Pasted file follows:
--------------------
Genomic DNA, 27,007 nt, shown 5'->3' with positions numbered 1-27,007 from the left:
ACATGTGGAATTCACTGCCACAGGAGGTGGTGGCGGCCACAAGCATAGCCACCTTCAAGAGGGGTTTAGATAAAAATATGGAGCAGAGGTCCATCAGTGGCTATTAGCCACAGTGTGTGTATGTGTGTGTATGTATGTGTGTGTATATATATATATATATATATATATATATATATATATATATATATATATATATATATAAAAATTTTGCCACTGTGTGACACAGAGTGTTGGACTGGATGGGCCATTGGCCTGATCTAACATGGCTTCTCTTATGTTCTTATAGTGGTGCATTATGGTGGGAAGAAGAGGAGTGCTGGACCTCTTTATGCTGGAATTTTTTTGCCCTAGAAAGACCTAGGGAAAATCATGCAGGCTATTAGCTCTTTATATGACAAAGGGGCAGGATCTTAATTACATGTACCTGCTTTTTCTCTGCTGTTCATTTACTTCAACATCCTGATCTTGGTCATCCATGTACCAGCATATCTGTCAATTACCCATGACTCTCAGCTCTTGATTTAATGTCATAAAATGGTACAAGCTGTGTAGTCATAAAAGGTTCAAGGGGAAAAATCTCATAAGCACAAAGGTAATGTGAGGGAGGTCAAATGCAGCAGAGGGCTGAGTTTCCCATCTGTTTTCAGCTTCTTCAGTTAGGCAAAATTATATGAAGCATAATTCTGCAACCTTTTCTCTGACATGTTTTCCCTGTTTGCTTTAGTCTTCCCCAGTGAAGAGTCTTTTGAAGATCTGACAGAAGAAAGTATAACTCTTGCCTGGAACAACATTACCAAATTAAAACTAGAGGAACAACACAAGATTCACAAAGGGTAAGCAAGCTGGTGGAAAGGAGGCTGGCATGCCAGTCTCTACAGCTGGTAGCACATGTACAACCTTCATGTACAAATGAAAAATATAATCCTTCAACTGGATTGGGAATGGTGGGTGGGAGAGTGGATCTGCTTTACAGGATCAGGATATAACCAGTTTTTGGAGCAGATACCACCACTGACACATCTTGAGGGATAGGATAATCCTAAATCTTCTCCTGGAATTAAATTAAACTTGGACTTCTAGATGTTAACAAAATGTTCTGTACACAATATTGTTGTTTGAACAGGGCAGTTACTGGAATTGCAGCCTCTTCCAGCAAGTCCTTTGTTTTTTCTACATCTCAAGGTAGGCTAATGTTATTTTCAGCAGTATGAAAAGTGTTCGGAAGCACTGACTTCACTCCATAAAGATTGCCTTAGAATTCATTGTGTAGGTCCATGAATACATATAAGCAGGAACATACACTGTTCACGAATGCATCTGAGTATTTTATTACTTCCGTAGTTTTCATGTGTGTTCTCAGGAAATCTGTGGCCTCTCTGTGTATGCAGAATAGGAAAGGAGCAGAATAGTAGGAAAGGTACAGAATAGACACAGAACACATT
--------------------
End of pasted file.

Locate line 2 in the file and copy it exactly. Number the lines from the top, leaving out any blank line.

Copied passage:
ACATGTGGAATTCACTGCCACAGGAGGTGGTGGCGGCCACAAGCATAGCCACCTTCAAGAGGGGTTTAGATAAAAATATGGAGCAGAGGTCCATCAGTGGCTATTAGCCACAGTGTGTGTATGTGTGTGTATGTATGTGTGTGTATATATATATATATATATATATATATATATATATATATATATATATATATATATATAAAAATTTTGCCACTGTGTGACACAGAGTGTTGGACTGGATGGGCCATTGGCCTGATCTAACATGGCTTCTCTTATGTTCTTATAGTGGTGCATTATGGTGGGAAGAAGAGGAGTGCTGGACCTCTTTATGCTGGAATTTTTTTGCCCTAGAAAGACCTAGGGAAAATCATGCAGGCTATTAGCTCTTTATATGACAAAGGGGCAGGATCTTAATTACATGTACCTGCTTTTTCTCTGCTGTTCATTTACTTCAACATCCTGATCTTGGTCATCCATGTACCAGCATATCTGTCAATTACCCATGACTCTCAGCTCTTGATTTAATGTCATAAAATGGTACAAGCTGTGTAGTCATAAAAGGTTCAAGGGGAAAAATCTCATAAGCACAAAGGTAATGTGAGGGAGGTCAAATGCAGCAGAGGGCTGAGTTTCCCATCTGTTTTCAGCTTCTTCAGTTAGGCAAAATTATATGAAGCATAATTCTGCAACCTTTTCTCTGACATGTTTTCCCTGTTTGCTTTAGTCTTCCCCAGTGAAGAGTCTTTTGAAGATCTGACAGAAGAAAGTATAACTCTTGCCTGGAACAACATTACCAAATTAAAACTAGAGGAACAACACAAGATTCACAAAGGGTAAGCAAGCTGGTGGAAAGGAGGCTGGCATGCCAGTCTCTACAGCTGGTAGCACATGTACAACCTTCATGTACAAATGAAAAATATAATCCTTCAACTGGATTGGGAATGGTGGGTGGGAGAGTGGATCTGCTTTACAGGATCAGGATATAACCAGTTTTTGGAGCAGATACCACCACTGACACATCTTGAGGGATAGGATAATCCTAAATCTTCTCCTGGAATTAAATTAAACTTGGACTTCTAGATGTTAACAAAATGTTCTGTACACAATATTGTTGTTTGAACAGGGCAGTTACTGGAATTGCAGCCTCTTCCAGCAAGTCCTTTGTTTTTTCTACATCTCAAGGTAGGCTAATGTTATTTTCAGCAGTATGAAAAGTGTTCGGAAGCACTGACTTCACTCCATAAAGATTGCCTTAGAATTCATTGTGTAGGTCCATGAATACATATAAGCAGGAACATACACTGTTCACGAATGCATCTGAGTATTTTATTACTTCCGTAGTTTTCATGTGTGTTCTCAGGAAATCTGTGGCCTCTCTGTGTATGCAGAATAGGAAAGGAGCAGAATAGTAGGAAAGGTACAGAATAGACACAGAACACATT